Top physicist deems chatbots as mere media sensationalism, overshadowing quantum computing; tech giants offer six-figure salaries to snag top generative AI talent and the relationship between Microsoft and OpenAI gets more complicated.
These stories and more as we bring you the top tech news stories on today’s Hashtag Trending.
I’m your guest host James Roy. Happy Thursday!
In an interview with CNN’s Fareed Zakaria, leading physicist Michio Zaku dismissed AI chatbots as “glorified tape recorders” that simply rearranges existing Internet content.
He acknowledged that chatbots are great for content generation but he underscored their limitations in distinguishing truth from fiction and accurate data from misinformation.
Former Google AI researcher, Meredith Whittaker echoed these criticisms to NBC’s Meet the Press in May, saying that what chatbots are doing is not intelligence, but rather “a sort of warped mirror of what’s on the internet for the last 20 years…designed to spit out things that seem plausible.”
Zaku, instead sees true potential in quantum computing, which he believes, holds the potential to solve the most complex problems that even the most advanced supercomputers would struggle with. He says that its parallel processing is akin to the human brain’s complex simultaneous reactions.
A.I leaders, like Google and Microsoft, have fortunately invested heavily in building the most powerful “universal gate” machines in a bid to see their quantum computers surpass the abilities of the most advanced digital computers around.
The generative AI frenzy is not slowing anytime soon. Giants like Amazon, Netflix, Meta are paying big, six-figure salaries to snag top generative AI talent.
There’s not an adequate supply of experienced AI professionals while demand is ballooning.
According to data from Indeed, obtained by the Wall Street Journal, the number of listings related to generative AI on the job site quadrupled, since the beginning of this year.
And, offering competitive salaries to woo skilled workers is the key to cashing in on the hype around the technology. At the same time, companies are also warming up to the idea that understanding generative AI tools may improve products and boost productivity.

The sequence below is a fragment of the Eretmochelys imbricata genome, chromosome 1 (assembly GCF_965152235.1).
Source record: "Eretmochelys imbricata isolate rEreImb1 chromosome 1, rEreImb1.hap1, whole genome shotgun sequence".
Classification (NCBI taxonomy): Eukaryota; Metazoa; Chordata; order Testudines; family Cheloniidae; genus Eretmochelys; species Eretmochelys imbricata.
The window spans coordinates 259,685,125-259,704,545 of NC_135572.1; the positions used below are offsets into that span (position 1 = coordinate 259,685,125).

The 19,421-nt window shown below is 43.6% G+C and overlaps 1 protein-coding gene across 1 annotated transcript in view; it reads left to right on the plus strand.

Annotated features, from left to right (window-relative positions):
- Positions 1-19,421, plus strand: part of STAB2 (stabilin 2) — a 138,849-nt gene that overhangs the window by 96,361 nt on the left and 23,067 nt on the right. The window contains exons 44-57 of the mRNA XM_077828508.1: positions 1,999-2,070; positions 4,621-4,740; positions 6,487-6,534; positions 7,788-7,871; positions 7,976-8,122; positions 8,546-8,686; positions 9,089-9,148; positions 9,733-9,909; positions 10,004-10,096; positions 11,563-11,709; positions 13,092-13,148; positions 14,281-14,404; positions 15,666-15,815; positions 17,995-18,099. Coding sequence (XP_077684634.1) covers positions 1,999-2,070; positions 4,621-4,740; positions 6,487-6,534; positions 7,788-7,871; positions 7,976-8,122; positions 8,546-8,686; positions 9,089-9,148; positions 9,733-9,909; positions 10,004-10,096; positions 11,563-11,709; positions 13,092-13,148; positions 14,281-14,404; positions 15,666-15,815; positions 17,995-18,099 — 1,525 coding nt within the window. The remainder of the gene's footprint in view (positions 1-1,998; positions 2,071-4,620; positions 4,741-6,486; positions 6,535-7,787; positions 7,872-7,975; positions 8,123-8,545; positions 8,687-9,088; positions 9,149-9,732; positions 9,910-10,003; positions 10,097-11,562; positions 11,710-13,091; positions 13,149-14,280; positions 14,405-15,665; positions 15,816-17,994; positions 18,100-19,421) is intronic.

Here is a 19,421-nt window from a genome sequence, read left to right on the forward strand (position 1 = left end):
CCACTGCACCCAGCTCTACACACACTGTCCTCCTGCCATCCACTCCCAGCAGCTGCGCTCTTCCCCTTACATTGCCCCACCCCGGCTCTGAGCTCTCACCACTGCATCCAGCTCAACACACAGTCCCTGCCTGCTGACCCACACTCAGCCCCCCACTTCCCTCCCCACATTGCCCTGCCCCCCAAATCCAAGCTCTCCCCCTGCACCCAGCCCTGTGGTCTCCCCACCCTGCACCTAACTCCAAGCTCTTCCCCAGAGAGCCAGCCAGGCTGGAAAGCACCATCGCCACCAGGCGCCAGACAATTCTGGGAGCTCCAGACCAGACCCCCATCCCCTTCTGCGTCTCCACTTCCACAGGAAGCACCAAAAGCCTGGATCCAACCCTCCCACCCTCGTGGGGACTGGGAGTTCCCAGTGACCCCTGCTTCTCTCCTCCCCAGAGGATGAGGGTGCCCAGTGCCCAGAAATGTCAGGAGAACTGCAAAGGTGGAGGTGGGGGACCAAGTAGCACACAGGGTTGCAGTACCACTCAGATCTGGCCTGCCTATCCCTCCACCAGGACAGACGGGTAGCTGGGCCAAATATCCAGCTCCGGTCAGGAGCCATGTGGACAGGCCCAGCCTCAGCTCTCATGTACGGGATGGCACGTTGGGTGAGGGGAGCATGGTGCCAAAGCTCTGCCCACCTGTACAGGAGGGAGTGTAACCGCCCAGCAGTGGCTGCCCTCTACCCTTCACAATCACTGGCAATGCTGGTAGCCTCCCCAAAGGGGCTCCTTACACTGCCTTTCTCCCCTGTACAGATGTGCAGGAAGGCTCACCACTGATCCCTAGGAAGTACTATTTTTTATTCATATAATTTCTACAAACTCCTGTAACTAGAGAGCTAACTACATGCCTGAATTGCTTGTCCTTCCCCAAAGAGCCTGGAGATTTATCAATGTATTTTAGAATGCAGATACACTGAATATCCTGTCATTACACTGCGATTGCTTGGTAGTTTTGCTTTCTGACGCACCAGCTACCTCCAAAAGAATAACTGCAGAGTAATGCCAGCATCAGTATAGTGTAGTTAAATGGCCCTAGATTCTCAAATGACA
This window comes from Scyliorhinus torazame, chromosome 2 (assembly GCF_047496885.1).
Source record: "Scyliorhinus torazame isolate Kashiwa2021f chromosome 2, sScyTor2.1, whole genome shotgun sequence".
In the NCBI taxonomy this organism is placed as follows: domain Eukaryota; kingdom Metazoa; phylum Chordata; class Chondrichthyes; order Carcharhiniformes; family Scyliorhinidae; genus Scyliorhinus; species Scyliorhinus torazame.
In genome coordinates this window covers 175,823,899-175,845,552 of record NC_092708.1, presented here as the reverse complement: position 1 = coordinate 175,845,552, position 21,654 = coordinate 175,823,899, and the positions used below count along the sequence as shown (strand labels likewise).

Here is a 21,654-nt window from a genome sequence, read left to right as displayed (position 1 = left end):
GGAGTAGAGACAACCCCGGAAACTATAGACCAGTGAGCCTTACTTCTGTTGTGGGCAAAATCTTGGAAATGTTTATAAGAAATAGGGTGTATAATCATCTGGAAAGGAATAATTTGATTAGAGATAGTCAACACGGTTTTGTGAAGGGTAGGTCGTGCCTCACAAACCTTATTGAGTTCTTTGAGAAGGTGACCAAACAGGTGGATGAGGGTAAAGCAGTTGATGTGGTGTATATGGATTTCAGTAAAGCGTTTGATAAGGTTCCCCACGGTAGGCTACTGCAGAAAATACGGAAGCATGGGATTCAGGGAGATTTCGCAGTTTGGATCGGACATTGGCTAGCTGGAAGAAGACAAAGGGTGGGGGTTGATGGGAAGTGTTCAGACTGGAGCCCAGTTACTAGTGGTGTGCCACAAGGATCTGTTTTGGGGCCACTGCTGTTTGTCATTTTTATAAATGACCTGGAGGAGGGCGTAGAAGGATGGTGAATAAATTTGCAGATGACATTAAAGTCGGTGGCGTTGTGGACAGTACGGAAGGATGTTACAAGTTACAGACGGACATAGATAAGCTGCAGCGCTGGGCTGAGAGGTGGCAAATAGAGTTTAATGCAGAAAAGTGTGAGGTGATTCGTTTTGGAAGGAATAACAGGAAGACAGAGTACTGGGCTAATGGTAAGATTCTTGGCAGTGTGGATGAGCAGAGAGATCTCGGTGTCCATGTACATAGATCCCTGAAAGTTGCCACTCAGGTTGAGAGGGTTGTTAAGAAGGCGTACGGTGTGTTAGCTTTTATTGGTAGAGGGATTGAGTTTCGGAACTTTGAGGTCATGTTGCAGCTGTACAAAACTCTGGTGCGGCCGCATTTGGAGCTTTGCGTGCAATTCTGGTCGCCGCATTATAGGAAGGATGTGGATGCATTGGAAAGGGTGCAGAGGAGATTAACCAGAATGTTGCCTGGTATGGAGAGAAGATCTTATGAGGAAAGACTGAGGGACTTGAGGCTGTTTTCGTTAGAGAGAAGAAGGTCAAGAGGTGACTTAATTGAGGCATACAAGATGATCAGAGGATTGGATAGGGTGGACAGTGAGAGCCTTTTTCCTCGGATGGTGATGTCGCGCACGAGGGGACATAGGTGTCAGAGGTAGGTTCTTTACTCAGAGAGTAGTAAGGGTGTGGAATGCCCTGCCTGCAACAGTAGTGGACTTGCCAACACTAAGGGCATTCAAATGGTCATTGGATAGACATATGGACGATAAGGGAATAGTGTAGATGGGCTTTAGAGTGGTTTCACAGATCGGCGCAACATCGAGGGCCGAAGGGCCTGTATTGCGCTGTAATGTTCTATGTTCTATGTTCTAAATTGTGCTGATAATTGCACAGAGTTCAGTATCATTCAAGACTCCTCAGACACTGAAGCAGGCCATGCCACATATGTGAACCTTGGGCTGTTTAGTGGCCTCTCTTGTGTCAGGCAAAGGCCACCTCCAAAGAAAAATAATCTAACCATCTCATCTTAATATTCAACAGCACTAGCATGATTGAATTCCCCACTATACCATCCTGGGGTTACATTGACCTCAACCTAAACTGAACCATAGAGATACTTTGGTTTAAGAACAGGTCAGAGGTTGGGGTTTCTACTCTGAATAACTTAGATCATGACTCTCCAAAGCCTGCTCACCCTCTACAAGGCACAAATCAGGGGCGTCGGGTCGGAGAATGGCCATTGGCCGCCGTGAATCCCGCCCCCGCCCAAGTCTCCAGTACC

Netflix, last month made headlines for offering up to $900,000 for an AI-focused product manager role. Amazon posted a job listing for a senior manager in applied science and generative AI who could land a salary as high as $340,300.
Workers with not more than a college degree can even cash in.
Meta is, for instance, is seeking college grads for a generative AI research engineer with an annual salary as high as $137,000. Chip giant Nvidia posted an entry level job opening for a generative AI research scientist, with a salary of over $150,000.
Non-tech companies like Capital One, dating app Hinge, and Walmart are also pouncing on the generative AI buzz by offering similar six figure salaries.
Source: Business Insider
The drama between Microsoft and OpenAI continues to brew. On Tuesday’s episode, we highlighted their complex relationship with Microsoft’s releasing Azure ChatGPT at the same time as OpenAI prepares its own enterprise solution.
While announcing Azure ChatGPT, Microsoft took a dig at OpenAI’ ChatGPT, saying, “ChatGPT risks exposing confidential intellectual property. One option is to block corporate access to ChatGPT, but people always find workarounds.” This post has now been deleted.
Sam Altman then clarified in a Twitter post that OpenAI doesn’t use API-submitted data to train or improve models unless a user explicitly opt-in.
Reportedly, Microsoft has now even deleted the Azure ChatGPT repository and claimed in an interview with Analytics India Mag that “there is no product known as ‘Azure ChatGPT’ currently being offered by Microsoft.”
But the announcement already casted an unfavourable light on OpenAI with Azure ChatGPT being presented as a secure and private solution tailored for enterprises and assuring data security.
Analytics India Mag suggests that the strained relationship may be because of the partnership between Meta and Microsoft. The collaboration between the two may be creating a competitor for OpenAI’s closed-source models. By leveraging Meta’s Llama 2, Microsoft could reduce its reliance on OpenAI. And that’s despite Microsoft making it clear that Azure will be OpenAI’s exclusive cloud provider, when it injected millions into the company, at the start of the year.